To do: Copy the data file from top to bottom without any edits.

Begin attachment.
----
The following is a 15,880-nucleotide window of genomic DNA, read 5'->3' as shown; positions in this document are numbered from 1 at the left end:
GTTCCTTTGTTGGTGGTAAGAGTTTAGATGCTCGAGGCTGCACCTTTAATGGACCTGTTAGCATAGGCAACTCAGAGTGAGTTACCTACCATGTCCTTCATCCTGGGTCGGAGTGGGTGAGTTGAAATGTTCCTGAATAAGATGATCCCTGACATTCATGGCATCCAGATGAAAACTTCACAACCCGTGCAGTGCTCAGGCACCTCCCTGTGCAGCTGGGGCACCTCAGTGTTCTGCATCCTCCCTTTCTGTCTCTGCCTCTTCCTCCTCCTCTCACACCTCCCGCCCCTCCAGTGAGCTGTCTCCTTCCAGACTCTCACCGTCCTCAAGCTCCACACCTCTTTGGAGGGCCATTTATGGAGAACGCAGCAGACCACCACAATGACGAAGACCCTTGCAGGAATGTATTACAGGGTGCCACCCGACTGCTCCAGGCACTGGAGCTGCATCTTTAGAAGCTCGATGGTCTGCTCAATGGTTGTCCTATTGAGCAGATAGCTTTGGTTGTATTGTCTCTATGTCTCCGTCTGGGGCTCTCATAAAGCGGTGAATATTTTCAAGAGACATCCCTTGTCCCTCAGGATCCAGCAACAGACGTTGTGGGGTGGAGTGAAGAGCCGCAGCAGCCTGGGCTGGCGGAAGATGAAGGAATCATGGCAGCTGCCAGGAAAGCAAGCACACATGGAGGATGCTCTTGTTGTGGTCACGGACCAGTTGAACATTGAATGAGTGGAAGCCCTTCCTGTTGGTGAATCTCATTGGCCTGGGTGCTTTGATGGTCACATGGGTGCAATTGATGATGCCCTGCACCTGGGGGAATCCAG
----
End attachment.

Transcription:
The following is a 15,880-nucleotide window of genomic DNA, read 5'->3' as shown; positions in this document are numbered from 1 at the left end:
GTTCCTTTGTTGGTGGTAAGAGTTTAGATGCTCGAGGCTGCACCTTTAATGGACCTGTTAGCATAGGCAACTCAGAGTGAGTTACCTACCATGTCCTTCATCCTGGGTCGGAGTGGGTGAGTTGAAATGTTCCTGAATAAGATGATCCCTGACATTCATGGCATCCAGATGAAAACTTCACAACCCGTGCAGTGCTCAGGCACCTCCCTGTGCAGCTGGGGCACCTCAGTGTTCTGCATCCTCCCTTTCTGTCTCTGCCTCTTCCTCCTCCTCTCACACCTCCCGCCCCTCCAGTGAGCTGTCTCCTTCCAGACTCTCACCGTCCTCAAGCTCCACACCTCTTTGGAGGGCCATTTATGGAGAACGCAGCAGACCACCACAATGACGAAGACCCTTGCAGGAATGTATTACAGGGTGCCACCCGACTGCTCCAGGCACTGGAGCTGCATCTTTAGAAGCTCGATGGTCTGCTCAATGGTTGTCCTATTGAGCAGATAGCTTTGGTTGTATTGTCTCTATGTCTCCGTCTGGGGCTCTCATAAAGCGGTGAATATTTTCAAGAGACATCCCTTGTCCCTCAGGATCCAGCAACAGACGTTGTGGGGTGGAGTGAAGAGCCGCAGCAGCCTGGGCTGGCGGAAGATGAAGGAATCATGGCAGCTGCCAGGAAAGCAAGCACACATGGAGGATGCTCTTGTTGTGGTCACGGACCAGTTGAACATTGAATGAGTGGAAGCCCTTCCTGTTGGTGAATCTCATTGGCCTGGGTGCTTTGATGGTCACATGGGTGCAATTGATGATGCCCTGCACCTGGGGGAATCCAG